Motherhood and Going Feminist

I spent yesterday at the Go Feminist conference.  The conference was, obviously, about feminism, but it was more specifically about attempting to connect the dots between the different forms feminist activism can take; thus, the conference blurb:

Go Feminist recognises that we live in a world of interlocking hierarchies and oppressions. It is part of our feminist mission to dismantle this.’

I don’t think we’d argue with that, would we?  Over in Boogieville, we’re all about dismantling interlocking hierarchies and oppressions.  It’s what we idly dream of whilst dunking marshmallows in hot chocolate and watching Thelma & Louise.

And the programme for the conference reflected its aim.  Amongst others dealing with black feminism, and faith and feminism, and women and economics, there was the centrepiece of the conference, a session on how to connect movements (with a particularly interesting bit by Rahila Gupta) and an accompanying workshop, and a further workshop addressing intersectionality and how to deal with oppression when it comes from multiple directions all at once.

And, you know me, I hate to criticise.  Well, I don’t, but I do hate to criticise people like the people who organise stuff like this: big, conference-thingies, with loads of people, all talking about feminism.  Really, what sort of shit criticises women who do that?  Well, as Rahila Gupta would no doubt point out, the sort of shit who feels that her area of marginalisation hasn’t been addressed at all.  And who doesn’t feel that just because she has privilege in other areas, she should be silenced.

Now I’m privileged in many ways and I have no problem with feminism addressing racism, anti-capitalism, and the inequalities of the legal system, and what all of these things mean for women.

But.

Now, I should preface this by saying obviously I didn’t go to every workshop so I may have missed something, but nothing in the title of any of the workshops lead me to believe I did.

It really came to me during the Sexism in Popular Culture plenary session, when the question was repeatedly being asked ‘what can we do?  What can we do to change the way people think; about feminism, about equality, about the way the world works?  How does this shit change?’  And I just wanted to jump up and get all Whitney Houston on their arses.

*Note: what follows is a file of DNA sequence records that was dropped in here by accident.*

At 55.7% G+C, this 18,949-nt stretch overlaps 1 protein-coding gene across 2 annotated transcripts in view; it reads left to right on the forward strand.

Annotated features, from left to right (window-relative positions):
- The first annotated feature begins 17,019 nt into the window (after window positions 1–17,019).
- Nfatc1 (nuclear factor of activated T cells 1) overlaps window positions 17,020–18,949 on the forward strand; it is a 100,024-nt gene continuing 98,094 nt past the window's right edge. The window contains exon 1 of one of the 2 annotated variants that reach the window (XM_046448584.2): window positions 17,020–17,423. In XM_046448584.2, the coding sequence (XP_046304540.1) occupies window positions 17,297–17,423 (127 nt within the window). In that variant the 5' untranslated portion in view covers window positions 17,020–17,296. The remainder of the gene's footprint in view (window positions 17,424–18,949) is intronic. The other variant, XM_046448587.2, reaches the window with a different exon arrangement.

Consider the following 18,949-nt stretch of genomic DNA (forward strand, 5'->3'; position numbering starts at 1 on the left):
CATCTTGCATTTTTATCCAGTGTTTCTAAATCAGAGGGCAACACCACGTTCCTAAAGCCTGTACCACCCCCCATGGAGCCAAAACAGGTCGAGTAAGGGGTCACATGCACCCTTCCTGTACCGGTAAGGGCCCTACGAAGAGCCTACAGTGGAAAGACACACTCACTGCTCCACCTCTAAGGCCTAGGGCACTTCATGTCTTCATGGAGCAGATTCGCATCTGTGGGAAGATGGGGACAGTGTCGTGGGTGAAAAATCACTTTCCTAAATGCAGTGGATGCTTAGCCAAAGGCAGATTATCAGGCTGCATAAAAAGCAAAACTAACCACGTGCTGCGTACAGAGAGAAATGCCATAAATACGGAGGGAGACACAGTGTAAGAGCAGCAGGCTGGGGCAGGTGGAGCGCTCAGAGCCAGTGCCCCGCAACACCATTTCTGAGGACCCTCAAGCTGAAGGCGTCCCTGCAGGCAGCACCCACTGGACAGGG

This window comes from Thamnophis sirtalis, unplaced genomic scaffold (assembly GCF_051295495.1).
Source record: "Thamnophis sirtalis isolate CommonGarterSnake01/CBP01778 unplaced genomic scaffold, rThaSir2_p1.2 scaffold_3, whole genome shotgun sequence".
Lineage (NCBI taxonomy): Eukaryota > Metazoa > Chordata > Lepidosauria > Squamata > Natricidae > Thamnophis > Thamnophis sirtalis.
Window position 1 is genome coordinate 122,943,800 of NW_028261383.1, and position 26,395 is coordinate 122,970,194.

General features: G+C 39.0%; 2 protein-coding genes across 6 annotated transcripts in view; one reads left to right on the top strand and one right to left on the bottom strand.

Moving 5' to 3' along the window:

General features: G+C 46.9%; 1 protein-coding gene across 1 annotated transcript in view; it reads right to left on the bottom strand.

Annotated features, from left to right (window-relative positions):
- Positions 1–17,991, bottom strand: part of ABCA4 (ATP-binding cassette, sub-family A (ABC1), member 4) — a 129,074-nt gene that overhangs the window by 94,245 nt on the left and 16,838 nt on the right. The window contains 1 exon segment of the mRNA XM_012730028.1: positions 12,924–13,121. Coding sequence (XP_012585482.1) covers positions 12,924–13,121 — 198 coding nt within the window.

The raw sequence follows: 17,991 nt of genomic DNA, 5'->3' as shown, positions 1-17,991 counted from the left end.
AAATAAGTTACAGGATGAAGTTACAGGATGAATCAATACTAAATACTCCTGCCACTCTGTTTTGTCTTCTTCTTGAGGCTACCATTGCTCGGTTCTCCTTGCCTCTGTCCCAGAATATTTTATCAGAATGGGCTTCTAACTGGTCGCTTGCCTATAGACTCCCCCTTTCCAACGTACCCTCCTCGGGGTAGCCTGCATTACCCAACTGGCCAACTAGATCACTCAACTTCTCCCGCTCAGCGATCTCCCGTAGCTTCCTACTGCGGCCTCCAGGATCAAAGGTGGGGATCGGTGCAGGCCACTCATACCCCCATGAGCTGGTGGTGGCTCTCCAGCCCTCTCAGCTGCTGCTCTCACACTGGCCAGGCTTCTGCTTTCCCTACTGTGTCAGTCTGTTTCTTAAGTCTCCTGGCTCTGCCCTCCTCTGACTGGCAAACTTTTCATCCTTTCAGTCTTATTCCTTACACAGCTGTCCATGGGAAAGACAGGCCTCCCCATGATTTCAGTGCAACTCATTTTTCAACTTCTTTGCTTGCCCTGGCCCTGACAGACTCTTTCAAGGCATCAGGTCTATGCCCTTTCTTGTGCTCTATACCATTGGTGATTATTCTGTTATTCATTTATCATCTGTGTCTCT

Y’know, all ‘I believe that children are the future (warble, warble etc etc)!

In all that intersectionality, in all that ‘connecting movements’, there was not a whiff of the word ‘motherhood.’  And what connects women if not the concept of motherhood?

And I mean all women, not just those who become mothers.  Because whether you like it or not, whether you have children or not has very little to do with whether this issue will impact you as a woman.  Just ask any childless woman how often she has to fend off intrusive questions about why she’s childless.  Just ask any woman who can’t have children how often she has to lie to people just to keep her sanity.  Just ask any woman, on becoming a mother, how many assumptions she had to fend off to find her own way as a mother.  Just ask any woman of child-bearing age who’s career is, surreptitiously, stalled because of an assumption that she’ll ‘get up the duff’ any minute now (from my own experience in the legal world, women did routinely get pregnant the minute they made partner – because that was the only way to do it; it was universally acknowledged that getting pregnant before being made a partner meant you didn’t get made partner).

You don’t need to be a mother to be affected by motherhood because, childless, the patriarchal myth of motherhood will still come and get you.  You just need to be a woman.

Oh, I know, I know.  Feminist parenting is my ‘thing’, of course I’d notice its absence.  And of course before I became a mother and had no intention of ever being one, the absence wouldn’t have occurred to me either.  But isn’t it glaring?  When you think about it?  Even for a minute?